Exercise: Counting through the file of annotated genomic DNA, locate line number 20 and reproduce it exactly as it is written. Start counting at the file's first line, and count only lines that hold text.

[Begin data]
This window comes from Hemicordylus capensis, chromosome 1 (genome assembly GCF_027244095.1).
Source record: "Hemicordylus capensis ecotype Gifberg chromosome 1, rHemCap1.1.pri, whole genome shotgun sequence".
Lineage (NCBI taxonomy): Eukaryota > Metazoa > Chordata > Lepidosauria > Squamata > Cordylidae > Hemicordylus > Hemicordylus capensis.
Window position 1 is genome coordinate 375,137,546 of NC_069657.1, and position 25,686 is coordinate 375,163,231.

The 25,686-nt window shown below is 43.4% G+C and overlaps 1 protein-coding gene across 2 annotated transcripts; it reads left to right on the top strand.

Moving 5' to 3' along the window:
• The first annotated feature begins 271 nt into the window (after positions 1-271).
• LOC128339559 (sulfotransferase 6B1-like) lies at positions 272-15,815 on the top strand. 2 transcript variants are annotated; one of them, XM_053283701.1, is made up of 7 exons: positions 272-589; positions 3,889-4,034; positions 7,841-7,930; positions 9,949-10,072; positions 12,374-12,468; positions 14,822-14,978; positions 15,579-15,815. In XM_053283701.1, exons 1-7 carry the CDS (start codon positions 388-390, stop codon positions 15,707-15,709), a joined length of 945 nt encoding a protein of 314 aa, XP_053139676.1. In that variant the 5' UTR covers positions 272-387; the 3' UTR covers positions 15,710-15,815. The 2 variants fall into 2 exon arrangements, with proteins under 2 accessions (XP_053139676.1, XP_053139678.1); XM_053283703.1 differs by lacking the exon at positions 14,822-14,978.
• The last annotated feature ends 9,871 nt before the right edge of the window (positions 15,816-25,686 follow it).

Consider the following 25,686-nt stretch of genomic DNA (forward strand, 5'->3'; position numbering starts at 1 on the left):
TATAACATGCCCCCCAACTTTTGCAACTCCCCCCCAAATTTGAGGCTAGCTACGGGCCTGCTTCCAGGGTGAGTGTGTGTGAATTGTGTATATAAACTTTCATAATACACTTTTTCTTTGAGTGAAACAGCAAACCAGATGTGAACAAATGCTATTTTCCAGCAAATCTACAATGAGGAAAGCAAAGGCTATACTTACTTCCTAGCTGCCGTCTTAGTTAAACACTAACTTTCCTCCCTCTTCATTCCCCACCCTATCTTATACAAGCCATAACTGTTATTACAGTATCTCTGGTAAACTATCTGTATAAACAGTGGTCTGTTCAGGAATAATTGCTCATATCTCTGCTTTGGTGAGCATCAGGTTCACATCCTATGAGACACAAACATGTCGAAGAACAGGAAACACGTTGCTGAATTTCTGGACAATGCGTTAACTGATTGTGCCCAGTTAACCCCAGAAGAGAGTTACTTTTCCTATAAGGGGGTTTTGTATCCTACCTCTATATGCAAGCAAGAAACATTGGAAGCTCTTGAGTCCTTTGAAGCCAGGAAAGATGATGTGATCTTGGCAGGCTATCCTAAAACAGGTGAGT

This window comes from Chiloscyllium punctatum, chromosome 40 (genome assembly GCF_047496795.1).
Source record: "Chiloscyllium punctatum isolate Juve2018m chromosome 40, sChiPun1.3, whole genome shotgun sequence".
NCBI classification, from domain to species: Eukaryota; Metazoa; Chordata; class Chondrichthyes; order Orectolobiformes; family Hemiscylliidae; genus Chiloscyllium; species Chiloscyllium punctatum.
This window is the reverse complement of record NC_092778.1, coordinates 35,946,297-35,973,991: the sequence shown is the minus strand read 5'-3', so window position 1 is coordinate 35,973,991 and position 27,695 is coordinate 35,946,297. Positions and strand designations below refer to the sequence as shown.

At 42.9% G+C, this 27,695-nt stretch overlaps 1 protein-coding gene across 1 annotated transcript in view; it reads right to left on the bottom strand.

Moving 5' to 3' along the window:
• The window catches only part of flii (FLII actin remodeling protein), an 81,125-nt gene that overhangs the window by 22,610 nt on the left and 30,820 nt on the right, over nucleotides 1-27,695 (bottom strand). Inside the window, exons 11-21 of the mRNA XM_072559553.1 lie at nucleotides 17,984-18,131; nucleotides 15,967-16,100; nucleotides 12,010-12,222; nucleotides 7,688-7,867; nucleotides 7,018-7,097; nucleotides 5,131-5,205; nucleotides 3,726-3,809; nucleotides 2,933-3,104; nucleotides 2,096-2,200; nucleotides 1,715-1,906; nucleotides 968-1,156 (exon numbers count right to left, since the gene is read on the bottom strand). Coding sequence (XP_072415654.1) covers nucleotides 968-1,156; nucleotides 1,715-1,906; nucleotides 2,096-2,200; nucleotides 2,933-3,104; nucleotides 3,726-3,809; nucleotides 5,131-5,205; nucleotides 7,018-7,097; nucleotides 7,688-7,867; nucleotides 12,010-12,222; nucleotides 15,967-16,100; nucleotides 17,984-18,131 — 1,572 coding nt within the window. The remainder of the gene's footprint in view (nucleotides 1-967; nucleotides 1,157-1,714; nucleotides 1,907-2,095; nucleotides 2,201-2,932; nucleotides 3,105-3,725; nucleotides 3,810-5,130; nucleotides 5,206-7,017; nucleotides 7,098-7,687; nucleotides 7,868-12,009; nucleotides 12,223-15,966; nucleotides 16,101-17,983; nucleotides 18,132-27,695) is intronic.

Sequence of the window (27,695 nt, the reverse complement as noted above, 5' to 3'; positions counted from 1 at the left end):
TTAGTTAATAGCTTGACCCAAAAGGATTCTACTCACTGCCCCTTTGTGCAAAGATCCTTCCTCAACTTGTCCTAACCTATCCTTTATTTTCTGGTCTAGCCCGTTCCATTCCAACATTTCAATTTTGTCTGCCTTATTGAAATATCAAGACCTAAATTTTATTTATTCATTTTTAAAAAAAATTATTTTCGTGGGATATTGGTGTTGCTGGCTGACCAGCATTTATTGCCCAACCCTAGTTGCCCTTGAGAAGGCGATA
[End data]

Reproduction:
TTAGTTAATAGCTTGACCCAAAAGGATTCTACTCACTGCCCCTTTGTGCAAAGATCCTTCCTCAACTTGTCCTAACCTATCCTTTATTTTCTGGTCTAGCCCGTTCCATTCCAACATTTCAATTTTGTCTGCCTTATTGAAATATCAAGACCTAAATTTTATTTATTCATTTTTAAAAAAAATTATTTTCGTGGGATATTGGTGTTGCTGGCTGACCAGCATTTATTGCCCAACCCTAGTTGCCCTTGAGAAGGCGATA